Devin Kuh opened his ballot on July 19 and was shocked to find a number of incumbent legislators running uncontested. In particular, he was frustrated to see that Democratic challengers were lacking.

Kuh moved to White Salmon in 2013 and has spent the past seven years feeling, he says, “very unrepresented by my representatives.” Historically, Republicans have won the majority of votes in local races; the last Democrat the county sent to Olympia was Jay Inslee in 1990. But Kuh, a high school math teacher, sees opportunity in the numbers. “40 percent of the district is voting Democrat,” Kuh explains, “but 100 percent of our representation is Republican.”

A week later, Kuh declared his candidacy for what would be a successful write-in campaign in the August primary. Write-in campaigns are notoriously difficult, but Kuh will appear on the November ballot opposing incumbent Gina Mossbrucker for District 14 State Representative, Position 2.

Fueled by what he calls progressive ideals, 29-year-old Kuh approaches his work as an educator as a means of positive change on a smaller, classroom scale. In that context, he sees the impacts of state and national policies play out in the lives of his students and their families. Often, he observes, the system fails to “meet them where they’re at”—something he finds to be an invaluable pedagogical approach, and one he hopes to apply to policymaking. As events of 2020 continue to unfold, he has begun to feel the itch to pursue work with a broader impact. He wondered: “How do I feel meaningfully involved without upending my life?” Kuh concluded, “I think I just need to upend my life.”

Education obviously ranks among Kuh’s platform priorities, where he plans to advocate for sustained and sufficient funding, closing opportunity gaps, and addressing racial disproportionality in punitive discipline. His platform also includes health care, sustainable and durable economic growth, and natural resources. Equity is at the center of each of these areas, rather than a separate category unto itself. “Policy and legislation needs to center those who are most affected by the issues,” he explains. Acknowledging his social location as a young white male, his approach is to intentionally seek input and guidance from across the diverse constituencies of the district. “I want to be involving as many different people as possible in those decisions, my campaign, and my staff as I can,” Kuh says.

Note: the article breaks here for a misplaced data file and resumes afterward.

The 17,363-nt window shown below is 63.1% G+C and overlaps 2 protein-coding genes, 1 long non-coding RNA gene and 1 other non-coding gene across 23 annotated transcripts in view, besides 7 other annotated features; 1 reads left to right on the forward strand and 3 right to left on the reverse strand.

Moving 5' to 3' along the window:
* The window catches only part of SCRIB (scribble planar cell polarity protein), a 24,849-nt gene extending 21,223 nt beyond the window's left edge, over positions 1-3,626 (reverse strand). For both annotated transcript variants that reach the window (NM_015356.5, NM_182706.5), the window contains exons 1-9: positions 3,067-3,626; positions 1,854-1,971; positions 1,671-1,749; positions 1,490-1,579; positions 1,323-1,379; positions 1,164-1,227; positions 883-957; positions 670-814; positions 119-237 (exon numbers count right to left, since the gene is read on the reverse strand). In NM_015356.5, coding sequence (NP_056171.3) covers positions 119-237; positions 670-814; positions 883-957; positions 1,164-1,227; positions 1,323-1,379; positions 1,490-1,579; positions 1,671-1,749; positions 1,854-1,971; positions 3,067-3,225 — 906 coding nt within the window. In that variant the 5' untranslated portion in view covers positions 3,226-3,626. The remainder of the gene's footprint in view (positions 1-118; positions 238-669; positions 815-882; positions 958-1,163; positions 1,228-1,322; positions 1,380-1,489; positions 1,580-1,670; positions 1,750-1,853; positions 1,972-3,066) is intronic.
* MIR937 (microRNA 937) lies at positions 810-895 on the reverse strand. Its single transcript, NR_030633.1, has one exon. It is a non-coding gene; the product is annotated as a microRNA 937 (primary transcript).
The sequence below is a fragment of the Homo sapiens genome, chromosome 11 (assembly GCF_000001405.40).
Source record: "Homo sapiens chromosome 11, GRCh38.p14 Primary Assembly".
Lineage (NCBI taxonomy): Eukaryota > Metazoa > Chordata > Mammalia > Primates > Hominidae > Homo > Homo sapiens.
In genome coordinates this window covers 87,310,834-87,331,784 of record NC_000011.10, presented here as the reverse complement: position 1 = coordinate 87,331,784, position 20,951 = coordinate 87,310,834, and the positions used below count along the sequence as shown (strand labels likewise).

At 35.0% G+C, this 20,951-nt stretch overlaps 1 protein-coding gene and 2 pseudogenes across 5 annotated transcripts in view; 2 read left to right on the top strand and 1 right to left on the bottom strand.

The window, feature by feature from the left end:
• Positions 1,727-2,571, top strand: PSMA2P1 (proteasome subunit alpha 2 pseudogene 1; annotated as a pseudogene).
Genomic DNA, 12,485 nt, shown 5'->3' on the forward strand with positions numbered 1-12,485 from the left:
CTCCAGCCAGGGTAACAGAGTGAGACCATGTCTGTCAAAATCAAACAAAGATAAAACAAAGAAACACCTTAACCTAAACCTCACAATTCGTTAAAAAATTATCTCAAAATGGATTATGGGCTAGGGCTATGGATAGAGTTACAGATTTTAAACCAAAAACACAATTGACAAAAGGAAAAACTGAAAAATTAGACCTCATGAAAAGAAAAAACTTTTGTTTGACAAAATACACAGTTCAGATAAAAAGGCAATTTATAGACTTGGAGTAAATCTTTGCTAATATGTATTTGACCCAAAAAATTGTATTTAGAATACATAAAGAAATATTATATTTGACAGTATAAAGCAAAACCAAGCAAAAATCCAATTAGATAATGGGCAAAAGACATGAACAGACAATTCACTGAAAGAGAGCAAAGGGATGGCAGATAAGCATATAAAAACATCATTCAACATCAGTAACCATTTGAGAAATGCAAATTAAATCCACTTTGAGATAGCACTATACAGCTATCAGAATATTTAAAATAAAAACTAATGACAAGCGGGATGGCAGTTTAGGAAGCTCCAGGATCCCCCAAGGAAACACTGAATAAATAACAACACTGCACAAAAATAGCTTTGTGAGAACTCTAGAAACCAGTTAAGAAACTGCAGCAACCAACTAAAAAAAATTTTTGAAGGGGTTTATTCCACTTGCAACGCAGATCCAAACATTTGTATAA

With strong ties to the outdoors, Kuh’s introduction to the Gorge was through recreation tourism; in addition to teaching Kuh spends his summer break as a rafting guide and kayak instructor. Preserving natural areas and supporting eco-tourism are central to a sound economy that is “sustainable based on the resources we have, and durable through different circumstances we’re going to face.”

Mossbrucker, who has held the seat since 2016, is what Kuh describe as “pro-business”—which he does not see as a bad thing. His vision of economic development, however, comes through his lens of supporting workers’ rights, including living wages and paid sick leave. “We need to support our businesses, but we also need to do things that make this a great district that makes people want to come to work. If we are doing things that provide benefits to people living in community, regardless of immigration status—if we have policies in place that take care of families and workers, it’s going to be someplace that people want to move to,”explains Kuh.

“If he casual observer has learned anything during COVID, it’s that health insurance should not be tied to your work,” says Kuh. With the future of the Affordable Care Act uncertain at the federal level, he would like to see Washington state lead in ensuring all residents are covered, through the current pandemic and the next crisis that will inevitably arise. “I think that’s a really important area where rural working families have really been hit hard by COVID.”

Kuh is fluent in Spanish, and posts on his campaign website and social media are bilingual. It’s part of his strategy for meeting people where they are. Kuh plans to spend much of the coming months building relationships in Yakima County, connecting with stakeholders and promoting voter registration.